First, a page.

stefdasca's blog

By stefdasca, history, 6 weeks ago, In English

Hello all,

While waiting to submit my solution for last div3's G, I realized that the system tests last way more as of late in div3, div4 and educational rounds. System tests started around 5 hours ago and we are only around 00:50 into the contest, as of the time I am writing this blog.

Although some of the difference is caused by the ever increasing number of contestants for these rounds, this still doesn't explain what seems to be the huge downgrade of the judging servers. From my memory, this phase used to not last more than 1h, maybe 2h in exceptional cases.

Educational Codeforces Round 166 (Rated for Div. 2) System tests lasted around 5 hours

Codeforces Round 946 (Div. 3) System tests lasted around 3 hours

Codeforces Round 944 (Div. 4) System tests lasted around 8 hours

Codeforces Round 943 (Div. 3) System tests lasted around 3.5 hours

Here is a series of 4 contests around 1 year ago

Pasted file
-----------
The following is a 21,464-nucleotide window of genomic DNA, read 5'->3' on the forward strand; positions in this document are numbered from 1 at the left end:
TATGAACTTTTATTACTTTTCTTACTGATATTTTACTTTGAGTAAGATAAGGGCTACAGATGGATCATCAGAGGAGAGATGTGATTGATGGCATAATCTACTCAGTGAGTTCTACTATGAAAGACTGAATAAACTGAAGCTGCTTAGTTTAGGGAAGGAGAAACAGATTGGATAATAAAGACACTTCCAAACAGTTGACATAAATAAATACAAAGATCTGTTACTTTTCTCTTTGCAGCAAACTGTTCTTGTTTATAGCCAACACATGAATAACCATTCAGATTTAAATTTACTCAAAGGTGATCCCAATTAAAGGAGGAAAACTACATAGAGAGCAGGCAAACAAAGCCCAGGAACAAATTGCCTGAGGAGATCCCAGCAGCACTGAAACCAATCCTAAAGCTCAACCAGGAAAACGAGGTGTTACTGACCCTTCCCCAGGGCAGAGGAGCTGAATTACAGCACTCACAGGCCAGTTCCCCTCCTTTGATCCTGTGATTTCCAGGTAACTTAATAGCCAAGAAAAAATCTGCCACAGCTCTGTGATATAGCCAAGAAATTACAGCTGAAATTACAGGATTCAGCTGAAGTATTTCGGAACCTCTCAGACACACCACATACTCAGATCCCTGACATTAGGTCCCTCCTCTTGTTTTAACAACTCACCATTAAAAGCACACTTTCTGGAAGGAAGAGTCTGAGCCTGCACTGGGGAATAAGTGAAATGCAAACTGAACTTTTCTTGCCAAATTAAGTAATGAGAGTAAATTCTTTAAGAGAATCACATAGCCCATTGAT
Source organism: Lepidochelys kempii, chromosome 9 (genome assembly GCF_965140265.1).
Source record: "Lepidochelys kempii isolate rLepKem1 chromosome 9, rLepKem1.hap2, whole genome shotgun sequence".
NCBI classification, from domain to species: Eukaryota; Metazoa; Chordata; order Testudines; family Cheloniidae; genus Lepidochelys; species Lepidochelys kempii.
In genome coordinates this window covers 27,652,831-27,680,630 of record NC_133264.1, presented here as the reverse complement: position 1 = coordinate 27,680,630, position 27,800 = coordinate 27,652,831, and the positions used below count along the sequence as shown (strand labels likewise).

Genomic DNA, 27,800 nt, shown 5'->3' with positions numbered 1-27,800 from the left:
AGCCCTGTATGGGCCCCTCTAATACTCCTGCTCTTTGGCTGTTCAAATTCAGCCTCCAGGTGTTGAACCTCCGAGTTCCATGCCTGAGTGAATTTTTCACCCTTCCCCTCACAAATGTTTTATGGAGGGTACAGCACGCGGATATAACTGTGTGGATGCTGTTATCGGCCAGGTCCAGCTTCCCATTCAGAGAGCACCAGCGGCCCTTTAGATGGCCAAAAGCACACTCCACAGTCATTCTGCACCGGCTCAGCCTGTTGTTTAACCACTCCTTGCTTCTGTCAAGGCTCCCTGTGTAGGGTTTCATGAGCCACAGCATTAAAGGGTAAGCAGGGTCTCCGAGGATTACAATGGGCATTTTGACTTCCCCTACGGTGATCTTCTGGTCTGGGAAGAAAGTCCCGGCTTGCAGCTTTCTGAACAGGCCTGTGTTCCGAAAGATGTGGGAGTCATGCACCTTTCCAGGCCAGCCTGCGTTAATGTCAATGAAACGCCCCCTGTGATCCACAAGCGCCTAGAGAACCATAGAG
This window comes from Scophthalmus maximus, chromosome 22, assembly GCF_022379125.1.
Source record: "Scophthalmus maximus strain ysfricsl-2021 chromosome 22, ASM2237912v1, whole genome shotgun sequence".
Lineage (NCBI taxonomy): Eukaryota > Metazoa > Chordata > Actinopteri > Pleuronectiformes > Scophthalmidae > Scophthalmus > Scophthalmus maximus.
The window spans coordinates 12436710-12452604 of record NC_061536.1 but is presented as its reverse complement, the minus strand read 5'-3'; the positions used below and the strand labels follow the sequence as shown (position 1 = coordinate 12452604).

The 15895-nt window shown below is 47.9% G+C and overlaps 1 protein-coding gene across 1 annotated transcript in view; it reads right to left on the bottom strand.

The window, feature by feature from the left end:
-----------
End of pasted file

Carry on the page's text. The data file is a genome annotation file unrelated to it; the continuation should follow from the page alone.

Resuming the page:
Codeforces Round 898 (Div. 4) System tests lasted around 2.5 hours

Codeforces Round 895 (Div. 3) System tests lasted around 2 hours

Educational Codeforces Round 154 (Rated for Div. 2) System tests lasted around 1 hour

Codeforces Round 894 (Div. 3) System tests lasted around 30 minutes (Probably due to few hacks)

While this is usually not a huge problem, it can lead to situations where in case of back to back rounds, people get assigned to wrong divisions and in general it leads to an annoying experience for the users.

As some suggestions, maybe the hacking phase can be reduced to 8 hours so that the system tests can be hold around what would be early morning in Europe, when the user activity is the smallest? I guess another option would be to be more selective as far as hack tests go so that we don't see 100 tests which test the same thing (i.e: unordered map hacks in the case of this round)?